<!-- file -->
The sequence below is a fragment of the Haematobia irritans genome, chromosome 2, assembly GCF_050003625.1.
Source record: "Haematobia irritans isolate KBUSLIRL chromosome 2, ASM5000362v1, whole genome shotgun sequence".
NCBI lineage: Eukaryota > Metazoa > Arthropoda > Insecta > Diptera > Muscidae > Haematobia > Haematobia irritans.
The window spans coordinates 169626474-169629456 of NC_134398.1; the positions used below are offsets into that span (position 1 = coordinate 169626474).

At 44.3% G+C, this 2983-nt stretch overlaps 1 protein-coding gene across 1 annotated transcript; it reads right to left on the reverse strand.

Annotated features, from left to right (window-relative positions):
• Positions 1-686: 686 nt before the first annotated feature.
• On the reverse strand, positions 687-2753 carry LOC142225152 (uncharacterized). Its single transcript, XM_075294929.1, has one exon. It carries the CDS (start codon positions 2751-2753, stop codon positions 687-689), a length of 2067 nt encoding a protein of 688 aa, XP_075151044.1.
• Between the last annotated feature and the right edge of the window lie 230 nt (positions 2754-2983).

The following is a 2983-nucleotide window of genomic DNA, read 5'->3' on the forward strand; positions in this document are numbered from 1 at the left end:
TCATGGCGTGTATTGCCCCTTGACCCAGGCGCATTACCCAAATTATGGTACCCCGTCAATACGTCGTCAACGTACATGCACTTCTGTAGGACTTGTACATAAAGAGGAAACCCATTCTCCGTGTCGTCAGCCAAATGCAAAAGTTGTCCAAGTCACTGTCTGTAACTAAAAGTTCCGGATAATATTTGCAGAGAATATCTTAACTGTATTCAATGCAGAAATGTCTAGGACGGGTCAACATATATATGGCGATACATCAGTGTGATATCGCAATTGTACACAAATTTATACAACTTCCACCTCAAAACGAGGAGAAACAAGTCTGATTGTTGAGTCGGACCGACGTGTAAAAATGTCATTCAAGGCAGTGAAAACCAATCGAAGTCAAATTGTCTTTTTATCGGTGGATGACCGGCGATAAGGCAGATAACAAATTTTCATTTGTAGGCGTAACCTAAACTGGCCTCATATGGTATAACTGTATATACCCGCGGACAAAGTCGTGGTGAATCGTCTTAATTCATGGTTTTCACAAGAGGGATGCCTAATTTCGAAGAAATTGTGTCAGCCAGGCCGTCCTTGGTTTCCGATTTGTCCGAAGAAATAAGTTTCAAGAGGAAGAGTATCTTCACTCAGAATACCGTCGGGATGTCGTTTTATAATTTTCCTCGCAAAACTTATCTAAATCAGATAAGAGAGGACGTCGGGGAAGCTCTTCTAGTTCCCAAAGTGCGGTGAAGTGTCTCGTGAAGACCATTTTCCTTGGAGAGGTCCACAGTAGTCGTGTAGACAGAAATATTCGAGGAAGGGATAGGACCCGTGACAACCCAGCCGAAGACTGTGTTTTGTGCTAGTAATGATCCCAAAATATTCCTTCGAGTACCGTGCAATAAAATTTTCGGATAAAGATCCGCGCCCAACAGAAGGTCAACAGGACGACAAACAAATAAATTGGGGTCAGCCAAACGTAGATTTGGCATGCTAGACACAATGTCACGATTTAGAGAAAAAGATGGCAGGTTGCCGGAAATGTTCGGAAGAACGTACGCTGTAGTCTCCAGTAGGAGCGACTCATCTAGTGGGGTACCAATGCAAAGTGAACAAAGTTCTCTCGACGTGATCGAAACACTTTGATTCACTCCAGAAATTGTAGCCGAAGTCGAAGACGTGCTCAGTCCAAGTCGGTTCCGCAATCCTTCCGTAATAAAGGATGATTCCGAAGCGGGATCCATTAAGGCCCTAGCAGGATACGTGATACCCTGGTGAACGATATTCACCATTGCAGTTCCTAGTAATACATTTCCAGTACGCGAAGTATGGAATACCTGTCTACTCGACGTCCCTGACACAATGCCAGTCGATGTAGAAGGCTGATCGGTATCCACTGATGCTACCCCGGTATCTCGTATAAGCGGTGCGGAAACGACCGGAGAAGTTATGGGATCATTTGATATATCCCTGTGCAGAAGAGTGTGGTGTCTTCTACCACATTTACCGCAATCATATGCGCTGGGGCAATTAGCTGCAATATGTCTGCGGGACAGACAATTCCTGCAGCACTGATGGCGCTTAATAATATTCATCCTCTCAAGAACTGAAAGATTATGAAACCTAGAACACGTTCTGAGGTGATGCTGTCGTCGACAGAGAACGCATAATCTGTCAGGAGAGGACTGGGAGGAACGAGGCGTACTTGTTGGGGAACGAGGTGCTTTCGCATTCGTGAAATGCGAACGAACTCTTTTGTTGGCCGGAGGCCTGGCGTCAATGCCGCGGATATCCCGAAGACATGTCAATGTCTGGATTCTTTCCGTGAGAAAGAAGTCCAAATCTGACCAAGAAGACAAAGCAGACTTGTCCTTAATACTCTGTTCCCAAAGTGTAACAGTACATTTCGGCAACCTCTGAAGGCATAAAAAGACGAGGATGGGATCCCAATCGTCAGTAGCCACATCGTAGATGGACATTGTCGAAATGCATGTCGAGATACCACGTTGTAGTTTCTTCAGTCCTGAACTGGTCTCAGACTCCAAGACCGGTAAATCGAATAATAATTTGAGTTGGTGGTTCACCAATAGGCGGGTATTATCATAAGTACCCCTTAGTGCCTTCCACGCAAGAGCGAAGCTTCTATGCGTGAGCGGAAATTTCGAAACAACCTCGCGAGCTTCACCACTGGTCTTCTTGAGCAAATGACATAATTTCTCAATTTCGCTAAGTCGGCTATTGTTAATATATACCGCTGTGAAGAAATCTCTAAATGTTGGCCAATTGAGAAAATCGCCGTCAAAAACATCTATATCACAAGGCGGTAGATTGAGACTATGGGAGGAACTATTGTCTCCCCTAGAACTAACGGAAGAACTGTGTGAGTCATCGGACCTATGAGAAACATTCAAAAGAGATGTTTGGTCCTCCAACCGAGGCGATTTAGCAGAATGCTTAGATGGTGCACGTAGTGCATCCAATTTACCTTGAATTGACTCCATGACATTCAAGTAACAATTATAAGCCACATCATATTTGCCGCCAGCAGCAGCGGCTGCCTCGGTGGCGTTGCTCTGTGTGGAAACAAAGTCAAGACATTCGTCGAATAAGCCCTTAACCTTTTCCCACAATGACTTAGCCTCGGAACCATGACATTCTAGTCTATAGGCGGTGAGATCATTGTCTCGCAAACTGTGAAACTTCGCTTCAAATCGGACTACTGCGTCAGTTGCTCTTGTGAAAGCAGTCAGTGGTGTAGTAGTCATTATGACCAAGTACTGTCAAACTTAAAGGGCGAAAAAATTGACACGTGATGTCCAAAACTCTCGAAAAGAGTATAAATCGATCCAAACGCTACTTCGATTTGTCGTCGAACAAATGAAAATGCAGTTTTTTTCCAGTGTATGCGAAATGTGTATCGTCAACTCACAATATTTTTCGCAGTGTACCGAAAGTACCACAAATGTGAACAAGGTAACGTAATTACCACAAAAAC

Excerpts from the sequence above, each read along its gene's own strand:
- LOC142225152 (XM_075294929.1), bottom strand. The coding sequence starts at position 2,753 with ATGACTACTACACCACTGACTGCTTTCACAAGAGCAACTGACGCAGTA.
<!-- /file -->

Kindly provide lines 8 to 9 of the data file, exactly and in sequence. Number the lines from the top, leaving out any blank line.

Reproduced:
• On the reverse strand, positions 687-2753 carry LOC142225152 (uncharacterized). Its single transcript, XM_075294929.1, has one exon. It carries the CDS (start codon positions 2751-2753, stop codon positions 687-689), a length of 2067 nt encoding a protein of 688 aa, XP_075151044.1.
• Between the last annotated feature and the right edge of the window lie 230 nt (positions 2754-2983).